There is a place as familiar to me as home, where I go every year with my family. I’ve been visiting the seaside town of Southwold in Suffolk on and off for my entire life.
My parents used to take us there for family holidays. I can remember the car journey, which seemed to last at least a year to my small person self. There would be a toilet stop at the Happy Eater (remember those?) and we knew we were getting closer when we drove over the Orwell bridge.
My father would sigh, ‘Or-well’. Every single time.
As the A-roads gave way to winding country roads and the landscape became flat and open, he would cry, ‘First one to see the lighthouse! First one to see the water tower!’
You couldn’t actually see the lighthouse from the road but you could spot the gigantic water tower on the common. Inevitably either my brother or I (usually my brother – he’s eight years older than me and at that time about three foot taller) would reply,
‘Seen it! I win.’
There’s one road in and one road out of Southwold. There are no traffic lights and up until about ten years ago, there were no high street shops apart from a couple of banks and an ancient Gateway (remember those?). From the horse-drawn carts that used to deliver the locally brewed beer to the dozen or so pubs around the town, to the multi-coloured beach-huts, which still populate the promenade, the town has an air of a place which never quite left the 1950s.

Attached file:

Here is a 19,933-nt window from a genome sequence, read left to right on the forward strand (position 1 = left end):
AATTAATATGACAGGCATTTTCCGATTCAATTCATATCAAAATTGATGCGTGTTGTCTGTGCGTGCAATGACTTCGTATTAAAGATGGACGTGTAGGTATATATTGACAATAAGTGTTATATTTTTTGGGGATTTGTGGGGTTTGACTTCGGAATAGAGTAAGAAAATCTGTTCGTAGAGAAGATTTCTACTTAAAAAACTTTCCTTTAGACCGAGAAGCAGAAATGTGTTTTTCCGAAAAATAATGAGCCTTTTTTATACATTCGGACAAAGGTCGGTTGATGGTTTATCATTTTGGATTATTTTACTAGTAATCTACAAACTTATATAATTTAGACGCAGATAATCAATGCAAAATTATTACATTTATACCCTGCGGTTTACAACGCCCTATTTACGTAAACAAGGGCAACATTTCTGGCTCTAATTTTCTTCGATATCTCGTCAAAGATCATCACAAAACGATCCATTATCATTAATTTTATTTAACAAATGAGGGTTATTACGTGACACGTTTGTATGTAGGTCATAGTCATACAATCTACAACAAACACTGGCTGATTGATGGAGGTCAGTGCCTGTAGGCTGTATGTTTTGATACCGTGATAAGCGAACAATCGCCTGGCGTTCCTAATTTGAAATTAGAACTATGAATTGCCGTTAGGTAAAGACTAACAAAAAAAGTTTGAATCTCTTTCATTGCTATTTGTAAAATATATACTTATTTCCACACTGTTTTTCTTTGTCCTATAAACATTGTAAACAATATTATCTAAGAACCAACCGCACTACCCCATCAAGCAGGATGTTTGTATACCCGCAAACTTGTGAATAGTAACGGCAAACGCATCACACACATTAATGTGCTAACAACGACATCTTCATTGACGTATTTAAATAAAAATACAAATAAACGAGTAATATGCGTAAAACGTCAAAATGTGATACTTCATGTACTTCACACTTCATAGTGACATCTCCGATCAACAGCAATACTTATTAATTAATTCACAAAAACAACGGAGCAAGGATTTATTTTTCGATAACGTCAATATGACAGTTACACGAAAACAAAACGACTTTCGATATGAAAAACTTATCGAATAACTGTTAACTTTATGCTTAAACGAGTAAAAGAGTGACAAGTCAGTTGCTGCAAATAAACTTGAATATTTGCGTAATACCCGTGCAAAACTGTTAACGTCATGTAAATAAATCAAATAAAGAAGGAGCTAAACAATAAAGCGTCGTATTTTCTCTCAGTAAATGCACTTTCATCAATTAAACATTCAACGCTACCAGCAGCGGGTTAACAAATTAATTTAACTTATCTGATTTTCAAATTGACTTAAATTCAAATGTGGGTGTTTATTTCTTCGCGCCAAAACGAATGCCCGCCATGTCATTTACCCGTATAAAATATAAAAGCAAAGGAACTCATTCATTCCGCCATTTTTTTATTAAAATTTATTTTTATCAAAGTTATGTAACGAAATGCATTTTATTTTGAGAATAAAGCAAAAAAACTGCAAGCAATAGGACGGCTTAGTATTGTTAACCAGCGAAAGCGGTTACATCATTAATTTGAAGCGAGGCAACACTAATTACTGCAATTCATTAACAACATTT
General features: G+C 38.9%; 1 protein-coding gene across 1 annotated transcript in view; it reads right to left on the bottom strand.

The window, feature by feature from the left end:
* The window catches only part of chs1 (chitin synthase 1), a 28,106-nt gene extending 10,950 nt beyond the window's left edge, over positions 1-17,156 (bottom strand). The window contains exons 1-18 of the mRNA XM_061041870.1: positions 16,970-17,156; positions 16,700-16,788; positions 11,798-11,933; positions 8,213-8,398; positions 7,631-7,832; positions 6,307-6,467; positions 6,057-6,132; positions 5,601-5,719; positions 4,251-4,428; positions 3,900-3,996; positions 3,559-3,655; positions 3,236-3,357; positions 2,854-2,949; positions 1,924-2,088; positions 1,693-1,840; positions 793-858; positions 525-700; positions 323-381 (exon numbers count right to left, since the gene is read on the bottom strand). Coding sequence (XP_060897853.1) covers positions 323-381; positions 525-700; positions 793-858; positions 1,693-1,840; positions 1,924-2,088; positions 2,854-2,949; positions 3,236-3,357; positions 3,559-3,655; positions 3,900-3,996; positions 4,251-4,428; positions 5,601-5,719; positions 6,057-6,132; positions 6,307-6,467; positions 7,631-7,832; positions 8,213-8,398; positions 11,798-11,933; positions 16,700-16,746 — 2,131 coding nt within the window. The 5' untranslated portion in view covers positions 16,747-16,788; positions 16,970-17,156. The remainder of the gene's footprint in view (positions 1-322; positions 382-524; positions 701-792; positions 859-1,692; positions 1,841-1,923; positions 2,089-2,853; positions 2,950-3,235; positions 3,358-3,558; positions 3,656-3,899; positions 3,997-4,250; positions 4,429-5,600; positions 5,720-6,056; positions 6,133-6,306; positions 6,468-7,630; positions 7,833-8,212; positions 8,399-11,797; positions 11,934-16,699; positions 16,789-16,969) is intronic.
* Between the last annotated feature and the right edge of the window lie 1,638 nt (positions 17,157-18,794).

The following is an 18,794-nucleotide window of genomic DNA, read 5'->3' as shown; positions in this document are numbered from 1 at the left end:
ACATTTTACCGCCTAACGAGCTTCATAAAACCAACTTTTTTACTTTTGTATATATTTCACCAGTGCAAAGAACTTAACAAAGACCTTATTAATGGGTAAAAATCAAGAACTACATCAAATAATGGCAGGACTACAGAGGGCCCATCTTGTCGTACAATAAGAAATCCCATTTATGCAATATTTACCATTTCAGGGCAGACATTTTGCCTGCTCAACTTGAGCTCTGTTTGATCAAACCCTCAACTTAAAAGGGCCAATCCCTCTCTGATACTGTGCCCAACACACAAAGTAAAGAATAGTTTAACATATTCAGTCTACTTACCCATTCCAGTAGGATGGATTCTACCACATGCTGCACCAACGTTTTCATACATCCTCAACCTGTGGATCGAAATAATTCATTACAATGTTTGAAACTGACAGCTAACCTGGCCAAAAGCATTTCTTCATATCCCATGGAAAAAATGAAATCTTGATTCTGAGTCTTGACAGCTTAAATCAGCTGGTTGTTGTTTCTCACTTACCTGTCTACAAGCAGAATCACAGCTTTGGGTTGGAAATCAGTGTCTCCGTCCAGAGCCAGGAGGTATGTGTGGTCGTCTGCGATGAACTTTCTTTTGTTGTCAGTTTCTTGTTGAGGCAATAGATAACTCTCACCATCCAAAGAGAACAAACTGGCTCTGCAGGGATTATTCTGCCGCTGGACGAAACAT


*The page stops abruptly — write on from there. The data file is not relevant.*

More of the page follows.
And it is to these huts every year that I go with my family. True, they are basically sheds by the sea and yes, one year after a particularly bad autumnal storm, our beach hut disappeared into the North Sea but it’s my favourite place in the world.
For this is the place where I stop, where I still my mind and learn to just be again. We have enjoyed breakfast, lunch and dinner here, we have read books, played some very competitive games of Scrabble and solved the crossword every day. We have soaked up the sun and peered out at the rain, snug under beach towels.
There is no-where else in the world I get to do this and it feels like a precious treat every year.
This is where I sent Cat Nightingale in Life Or Something Like It, when I wanted her to take a step back and look at her life from a different angle. With no phone signal and nothing urgent to do, she starts to see what she really needs to make her happy. It’s not what she expects either.
So I’ll be sitting in the beach-hut again this year with my book, games, newspaper and family, watching the world go by, allowing my mind to rest and unwind.
I can’t wait for my little slice of beach-hut heaven.